Salume or Salami

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A type of cured dry sausage made from raw muscle meat of pork, beef, veal, chicken, or turkey, that is ground up and mixed with fat. Tongue or kidney meat may also be used for pork, beef and veal Salami. Salume, which is the singular form of Salami, uses raw meat that is not cooked but instead is salt-cured and air dried to make it safe for eating. As it is processed, garlic, pepper, hot chiles, and other seasonings are added before being cured, air-dried, and tightly packed into a natural or synthetic membrane casing. When placed in the casing, it is common to use animal intestines (natural membranes) for the casings. Salami may be cured for a few days or months to achieve the desired flavor and color. Typically, the Salami is hung to dry at room temperature for 3 to 5 days. Air drying begins the fermentation process which stimulates the growth of good bacteria so the meat develops a mildly sharp and tangy flavor. As the bacteria grows, a small amount of mold starts for form on the outside of the casing. This formation of mold will prevent oxidation in the meat as well as keep the fat from becoming rancid.

As the Salami matures, the coarse and dry texture of the meat typically develops a deeper red coloring. The color can be more intense in some varieties than others as displayed in some lighter colored varieties of Salami, such as Cervelat. Most often, Salami will have a deep red to burgundy color with specks of pink or white fat mixed with white or black peppercorns. The aroma is somewhat intense, while the flavor is mild to spicy with a slight saltiness. As the Salami ages, some of the moisture is lost and the meat becomes harder in texture. If it becomes too hard, it has lost too much moisture and most likely its true flavor as well.

There are a variety of Salami shapes, sizes, and types. Genoa, with white peppercorns, and Cotto, with black peppercorns, are two of the most common varieties. Genoa is traditionally made of pork and veal, which is seasoned with garlic, pepper, and wine. Cotto is made of pork and beef, which is flavored with garlic and peppercorns. Cervelat, which is another member of the dry sausage family is a semi-dry Salami that is not as coarse or dry as traditional varieties of Salami. Other varieties of Salami include Danish, French, German, Italian, each with slightly different ingredients and flavors. Italian Salami, which are very dense, are commonly named for the type or region providing the Salami recipe, such as Fiorentino, Milano, Naopli, Sardo, Toscano, and Ungherese Salami.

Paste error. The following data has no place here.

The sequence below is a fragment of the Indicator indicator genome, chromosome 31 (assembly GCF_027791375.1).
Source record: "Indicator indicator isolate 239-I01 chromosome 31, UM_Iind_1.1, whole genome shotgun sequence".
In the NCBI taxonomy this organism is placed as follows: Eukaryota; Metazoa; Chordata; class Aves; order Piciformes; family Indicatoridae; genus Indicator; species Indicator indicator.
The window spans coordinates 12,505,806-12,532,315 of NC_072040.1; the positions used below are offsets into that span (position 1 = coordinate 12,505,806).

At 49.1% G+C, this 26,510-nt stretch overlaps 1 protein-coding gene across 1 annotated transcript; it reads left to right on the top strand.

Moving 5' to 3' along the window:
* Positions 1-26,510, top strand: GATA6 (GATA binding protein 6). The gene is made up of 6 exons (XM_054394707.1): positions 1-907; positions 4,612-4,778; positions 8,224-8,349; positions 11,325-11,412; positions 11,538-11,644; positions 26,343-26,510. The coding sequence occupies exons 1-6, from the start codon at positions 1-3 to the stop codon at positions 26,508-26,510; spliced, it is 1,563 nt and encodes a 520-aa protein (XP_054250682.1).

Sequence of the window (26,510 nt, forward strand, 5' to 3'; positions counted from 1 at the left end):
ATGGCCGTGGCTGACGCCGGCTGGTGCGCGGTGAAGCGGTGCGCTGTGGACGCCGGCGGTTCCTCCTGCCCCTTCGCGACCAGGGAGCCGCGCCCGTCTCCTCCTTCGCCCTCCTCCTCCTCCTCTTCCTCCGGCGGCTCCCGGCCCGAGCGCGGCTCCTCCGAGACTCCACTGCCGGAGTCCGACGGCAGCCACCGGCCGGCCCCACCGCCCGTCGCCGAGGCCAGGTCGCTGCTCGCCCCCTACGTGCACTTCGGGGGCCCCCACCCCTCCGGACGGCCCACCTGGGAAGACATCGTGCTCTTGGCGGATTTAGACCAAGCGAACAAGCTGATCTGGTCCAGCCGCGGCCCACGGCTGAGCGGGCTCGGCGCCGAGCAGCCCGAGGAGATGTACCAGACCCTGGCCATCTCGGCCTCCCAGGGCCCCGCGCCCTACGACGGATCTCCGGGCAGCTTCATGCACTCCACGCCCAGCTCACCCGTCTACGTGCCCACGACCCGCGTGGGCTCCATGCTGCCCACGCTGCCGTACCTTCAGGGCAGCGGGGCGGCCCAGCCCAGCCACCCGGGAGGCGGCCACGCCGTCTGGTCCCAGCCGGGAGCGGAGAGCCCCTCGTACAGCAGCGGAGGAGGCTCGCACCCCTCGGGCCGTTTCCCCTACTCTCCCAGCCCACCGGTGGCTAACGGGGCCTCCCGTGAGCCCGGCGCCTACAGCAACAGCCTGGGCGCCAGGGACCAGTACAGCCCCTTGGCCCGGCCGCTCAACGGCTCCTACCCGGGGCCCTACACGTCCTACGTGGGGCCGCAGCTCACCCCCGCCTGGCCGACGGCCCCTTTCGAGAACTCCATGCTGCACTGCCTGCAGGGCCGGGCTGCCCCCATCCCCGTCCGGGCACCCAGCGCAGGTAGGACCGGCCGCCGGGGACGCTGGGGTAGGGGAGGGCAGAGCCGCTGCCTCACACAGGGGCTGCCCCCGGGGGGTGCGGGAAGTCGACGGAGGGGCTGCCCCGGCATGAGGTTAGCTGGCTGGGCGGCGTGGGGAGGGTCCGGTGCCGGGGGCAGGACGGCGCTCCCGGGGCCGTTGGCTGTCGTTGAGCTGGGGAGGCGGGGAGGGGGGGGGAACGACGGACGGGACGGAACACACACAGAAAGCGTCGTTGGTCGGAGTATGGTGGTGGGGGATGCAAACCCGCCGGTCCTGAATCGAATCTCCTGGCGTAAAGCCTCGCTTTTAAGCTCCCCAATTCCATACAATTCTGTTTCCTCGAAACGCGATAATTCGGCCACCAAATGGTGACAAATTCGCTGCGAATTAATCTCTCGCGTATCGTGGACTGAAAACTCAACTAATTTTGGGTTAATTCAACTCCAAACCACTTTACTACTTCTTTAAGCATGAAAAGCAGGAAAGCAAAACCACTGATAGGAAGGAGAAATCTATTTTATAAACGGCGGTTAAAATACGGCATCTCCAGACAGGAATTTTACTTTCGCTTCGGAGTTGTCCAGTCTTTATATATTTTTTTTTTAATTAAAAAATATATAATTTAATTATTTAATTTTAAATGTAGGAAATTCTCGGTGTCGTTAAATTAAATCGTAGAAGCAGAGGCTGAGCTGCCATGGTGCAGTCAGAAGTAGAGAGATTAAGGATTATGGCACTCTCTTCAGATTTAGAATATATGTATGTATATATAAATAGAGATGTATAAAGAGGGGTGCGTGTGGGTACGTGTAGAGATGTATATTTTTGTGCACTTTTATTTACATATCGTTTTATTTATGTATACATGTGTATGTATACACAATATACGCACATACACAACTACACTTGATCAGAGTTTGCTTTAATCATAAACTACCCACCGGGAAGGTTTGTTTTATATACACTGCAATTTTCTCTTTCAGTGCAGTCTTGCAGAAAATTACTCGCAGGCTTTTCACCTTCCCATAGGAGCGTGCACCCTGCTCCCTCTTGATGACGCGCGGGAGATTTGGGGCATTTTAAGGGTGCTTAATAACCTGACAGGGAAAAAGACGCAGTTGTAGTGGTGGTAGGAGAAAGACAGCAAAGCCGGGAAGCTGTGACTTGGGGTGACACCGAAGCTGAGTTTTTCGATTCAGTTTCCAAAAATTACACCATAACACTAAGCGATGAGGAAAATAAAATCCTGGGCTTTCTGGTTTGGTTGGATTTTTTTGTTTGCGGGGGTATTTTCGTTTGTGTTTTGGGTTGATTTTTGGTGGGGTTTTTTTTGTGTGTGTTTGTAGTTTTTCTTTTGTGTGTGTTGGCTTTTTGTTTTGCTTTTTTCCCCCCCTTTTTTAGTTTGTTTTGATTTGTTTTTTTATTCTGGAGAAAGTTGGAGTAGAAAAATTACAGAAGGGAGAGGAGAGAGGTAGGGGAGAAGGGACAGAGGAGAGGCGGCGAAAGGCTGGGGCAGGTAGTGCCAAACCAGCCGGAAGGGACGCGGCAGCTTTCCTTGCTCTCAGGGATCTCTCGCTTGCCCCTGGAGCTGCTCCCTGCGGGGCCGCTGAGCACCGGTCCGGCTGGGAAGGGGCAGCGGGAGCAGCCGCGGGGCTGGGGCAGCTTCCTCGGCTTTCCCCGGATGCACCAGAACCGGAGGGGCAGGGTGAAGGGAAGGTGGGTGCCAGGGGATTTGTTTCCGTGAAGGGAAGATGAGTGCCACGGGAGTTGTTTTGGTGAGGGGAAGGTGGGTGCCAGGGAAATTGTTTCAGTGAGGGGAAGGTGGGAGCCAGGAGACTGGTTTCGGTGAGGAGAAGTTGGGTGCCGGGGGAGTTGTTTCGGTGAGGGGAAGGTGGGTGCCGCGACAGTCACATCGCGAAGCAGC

In years past, it was traditional to use only natural (animal) casings that were hand tied after packing and allowed to mold as the Salami cured. When this occurs, the outside of the casing becomes covered in a non-harmful, white powder, similar to the process of curing various cheeses. The mold creates enzymes that react with the meat to tenderize and flavor the ingredients. The large intenstine which was fat and quite thick provided an excellent casing for the larger sticks or logs of Salami that required more time to age and season. The smaller intestines were used for the smaller-sized sticks of Salami and the colon was used for very short sticks of Salami, often referred to as chub Salami. Meats packed in the colon, which was irregularly-shaped, are typically referred to as crespone or crespo sausages, such as crespone Salami.

Salami can be stored for long periods of time. If the casing has not been cut, it can be kept unrefrigerated. After the casing is cut, the salami should be refrigerated and can be kept for several weeks before becoming too dry for use. When serving Salami, allow the meat to warm to room temperature in order to provide the most flavor. Sliced Salami, which is refrigerated to preserve it, begins to loose its true flavor after 2 to 3 days.

USDA Nutrition Facts

Serving Size1 oz
Total Fat37g
Total Carbohydrates1g
Dietary Fiber0g
Serving Size1 serving
Total Fat9g
Total Carbohydrates1g
Dietary Fiber0g
Serving Size1 slice
Total Fat22g
Total Carbohydrates1g
Dietary Fiber0g

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